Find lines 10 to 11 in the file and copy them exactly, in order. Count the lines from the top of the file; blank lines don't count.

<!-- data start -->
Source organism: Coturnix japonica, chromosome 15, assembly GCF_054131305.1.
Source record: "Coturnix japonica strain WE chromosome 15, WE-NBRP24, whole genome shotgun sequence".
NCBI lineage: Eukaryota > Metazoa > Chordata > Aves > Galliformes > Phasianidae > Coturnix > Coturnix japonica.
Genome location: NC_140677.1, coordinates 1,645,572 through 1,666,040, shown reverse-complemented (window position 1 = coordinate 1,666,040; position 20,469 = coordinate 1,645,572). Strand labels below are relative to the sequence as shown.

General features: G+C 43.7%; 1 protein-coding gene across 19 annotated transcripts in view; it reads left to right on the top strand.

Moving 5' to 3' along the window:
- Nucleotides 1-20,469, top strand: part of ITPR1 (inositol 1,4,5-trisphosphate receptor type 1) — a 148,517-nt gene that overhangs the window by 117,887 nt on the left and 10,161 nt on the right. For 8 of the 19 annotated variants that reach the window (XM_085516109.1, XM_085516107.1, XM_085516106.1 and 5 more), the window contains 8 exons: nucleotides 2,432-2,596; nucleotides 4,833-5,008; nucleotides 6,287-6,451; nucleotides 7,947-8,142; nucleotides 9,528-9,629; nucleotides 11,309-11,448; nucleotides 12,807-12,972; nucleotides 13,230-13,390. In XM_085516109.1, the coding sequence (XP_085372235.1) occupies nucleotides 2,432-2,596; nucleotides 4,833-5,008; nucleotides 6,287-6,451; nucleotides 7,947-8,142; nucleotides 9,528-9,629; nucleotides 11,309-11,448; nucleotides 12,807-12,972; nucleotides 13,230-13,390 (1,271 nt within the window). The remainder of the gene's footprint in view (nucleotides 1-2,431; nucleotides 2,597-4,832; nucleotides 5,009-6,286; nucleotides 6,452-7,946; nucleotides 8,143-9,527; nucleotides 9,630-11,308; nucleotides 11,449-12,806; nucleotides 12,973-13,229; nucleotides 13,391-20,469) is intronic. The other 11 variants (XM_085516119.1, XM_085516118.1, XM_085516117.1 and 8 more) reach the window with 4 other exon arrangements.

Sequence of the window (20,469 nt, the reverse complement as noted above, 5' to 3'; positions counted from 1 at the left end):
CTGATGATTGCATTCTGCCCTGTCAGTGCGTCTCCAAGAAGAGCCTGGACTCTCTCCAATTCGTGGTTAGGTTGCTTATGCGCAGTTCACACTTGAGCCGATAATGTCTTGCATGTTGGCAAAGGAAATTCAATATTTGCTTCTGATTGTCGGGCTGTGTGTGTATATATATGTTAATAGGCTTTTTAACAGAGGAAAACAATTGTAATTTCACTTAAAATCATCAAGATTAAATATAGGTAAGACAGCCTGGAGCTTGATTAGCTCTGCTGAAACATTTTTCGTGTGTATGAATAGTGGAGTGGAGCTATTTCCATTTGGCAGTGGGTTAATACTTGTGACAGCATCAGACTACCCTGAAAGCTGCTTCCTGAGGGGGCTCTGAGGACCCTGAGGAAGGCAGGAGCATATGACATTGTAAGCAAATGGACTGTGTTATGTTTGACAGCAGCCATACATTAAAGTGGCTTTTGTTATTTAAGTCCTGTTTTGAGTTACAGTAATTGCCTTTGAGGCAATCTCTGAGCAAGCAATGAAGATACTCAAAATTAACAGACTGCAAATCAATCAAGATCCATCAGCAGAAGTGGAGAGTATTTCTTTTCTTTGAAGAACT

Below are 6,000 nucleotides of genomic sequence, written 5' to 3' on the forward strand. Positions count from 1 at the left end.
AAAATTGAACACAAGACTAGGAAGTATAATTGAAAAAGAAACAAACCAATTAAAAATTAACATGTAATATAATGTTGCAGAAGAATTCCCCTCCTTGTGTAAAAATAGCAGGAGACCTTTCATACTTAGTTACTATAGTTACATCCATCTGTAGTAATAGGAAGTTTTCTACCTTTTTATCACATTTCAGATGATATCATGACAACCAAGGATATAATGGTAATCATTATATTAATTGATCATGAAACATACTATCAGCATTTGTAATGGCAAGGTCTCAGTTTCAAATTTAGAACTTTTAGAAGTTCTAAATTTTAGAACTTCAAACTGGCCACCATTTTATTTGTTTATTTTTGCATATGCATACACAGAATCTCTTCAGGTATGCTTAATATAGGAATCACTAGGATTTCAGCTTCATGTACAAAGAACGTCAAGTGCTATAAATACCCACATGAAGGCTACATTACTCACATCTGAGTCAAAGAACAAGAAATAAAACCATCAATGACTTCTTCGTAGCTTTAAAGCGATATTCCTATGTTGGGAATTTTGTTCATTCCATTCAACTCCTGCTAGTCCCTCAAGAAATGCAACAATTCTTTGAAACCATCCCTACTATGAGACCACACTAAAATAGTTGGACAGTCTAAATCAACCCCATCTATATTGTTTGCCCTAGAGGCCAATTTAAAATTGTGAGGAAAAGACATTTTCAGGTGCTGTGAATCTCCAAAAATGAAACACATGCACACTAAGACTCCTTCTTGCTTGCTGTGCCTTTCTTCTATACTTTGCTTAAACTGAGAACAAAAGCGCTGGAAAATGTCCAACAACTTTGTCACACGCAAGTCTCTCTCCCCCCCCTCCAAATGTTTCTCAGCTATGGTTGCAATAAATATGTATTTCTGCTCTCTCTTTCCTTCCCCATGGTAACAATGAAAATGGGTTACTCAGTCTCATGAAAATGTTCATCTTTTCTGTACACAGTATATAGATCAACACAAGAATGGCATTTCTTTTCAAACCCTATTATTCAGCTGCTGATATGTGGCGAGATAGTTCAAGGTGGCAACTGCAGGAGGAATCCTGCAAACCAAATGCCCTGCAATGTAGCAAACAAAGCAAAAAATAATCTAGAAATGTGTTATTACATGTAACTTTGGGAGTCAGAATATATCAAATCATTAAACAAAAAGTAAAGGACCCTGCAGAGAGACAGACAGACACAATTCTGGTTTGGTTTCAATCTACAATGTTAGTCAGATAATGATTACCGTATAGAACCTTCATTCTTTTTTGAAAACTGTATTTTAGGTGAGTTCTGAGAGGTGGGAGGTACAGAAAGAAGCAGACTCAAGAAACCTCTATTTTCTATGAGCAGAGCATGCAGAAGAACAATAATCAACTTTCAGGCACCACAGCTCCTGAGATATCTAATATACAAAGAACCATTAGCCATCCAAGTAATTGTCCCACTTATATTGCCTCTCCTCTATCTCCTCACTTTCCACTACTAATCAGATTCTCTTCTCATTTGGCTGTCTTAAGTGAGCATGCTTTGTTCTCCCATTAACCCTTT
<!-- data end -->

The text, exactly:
Below are 6,000 nucleotides of genomic sequence, written 5' to 3' on the forward strand. Positions count from 1 at the left end.
AAAATTGAACACAAGACTAGGAAGTATAATTGAAAAAGAAACAAACCAATTAAAAATTAACATGTAATATAATGTTGCAGAAGAATTCCCCTCCTTGTGTAAAAATAGCAGGAGACCTTTCATACTTAGTTACTATAGTTACATCCATCTGTAGTAATAGGAAGTTTTCTACCTTTTTATCACATTTCAGATGATATCATGACAACCAAGGATATAATGGTAATCATTATATTAATTGATCATGAAACATACTATCAGCATTTGTAATGGCAAGGTCTCAGTTTCAAATTTAGAACTTTTAGAAGTTCTAAATTTTAGAACTTCAAACTGGCCACCATTTTATTTGTTTATTTTTGCATATGCATACACAGAATCTCTTCAGGTATGCTTAATATAGGAATCACTAGGATTTCAGCTTCATGTACAAAGAACGTCAAGTGCTATAAATACCCACATGAAGGCTACATTACTCACATCTGAGTCAAAGAACAAGAAATAAAACCATCAATGACTTCTTCGTAGCTTTAAAGCGATATTCCTATGTTGGGAATTTTGTTCATTCCATTCAACTCCTGCTAGTCCCTCAAGAAATGCAACAATTCTTTGAAACCATCCCTACTATGAGACCACACTAAAATAGTTGGACAGTCTAAATCAACCCCATCTATATTGTTTGCCCTAGAGGCCAATTTAAAATTGTGAGGAAAAGACATTTTCAGGTGCTGTGAATCTCCAAAAATGAAACACATGCACACTAAGACTCCTTCTTGCTTGCTGTGCCTTTCTTCTATACTTTGCTTAAACTGAGAACAAAAGCGCTGGAAAATGTCCAACAACTTTGTCACACGCAAGTCTCTCTCCCCCCCCTCCAAATGTTTCTCAGCTATGGTTGCAATAAATATGTATTTCTGCTCTCTCTTTCCTTCCCCATGGTAACAATGAAAATGGGTTACTCAGTCTCATGAAAATGTTCATCTTTTCTGTACACAGTATATAGATCAACACAAGAATGGCATTTCTTTTCAAACCCTATTATTCAGCTGCTGATATGTGGCGAGATAGTTCAAGGTGGCAACTGCAGGAGGAATCCTGCAAACCAAATGCCCTGCAATGTAGCAAACAAAGCAAAAAATAATCTAGAAATGTGTTATTACATGTAACTTTGGGAGTCAGAATATATCAAATCATTAAACAAAAAGTAAAGGACCCTGCAGAGAGACAGACAGACACAATTCTGGTTTGGTTTCAATCTACAATGTTAGTCAGATAATGATTACCGTATAGAACCTTCATTCTTTTTTGAAAACTGTATTTTAGGTGAGTTCTGAGAGGTGGGAGGTACAGAAAGAAGCAGACTCAAGAAACCTCTATTTTCTATGAGCAGAGCATGCAGAAGAACAATAATCAACTTTCAGGCACCACAGCTCCTGAGATATCTAATATACAAAGAACCATTAGCCATCCAAGTAATTGTCCCACTTATATTGCCTCTCCTCTATCTCCTCACTTTCCACTACTAATCAGATTCTCTTCTCATTTGGCTGTCTTAAGTGAGCATGCTTTGTTCTCCCATTAACCCTTT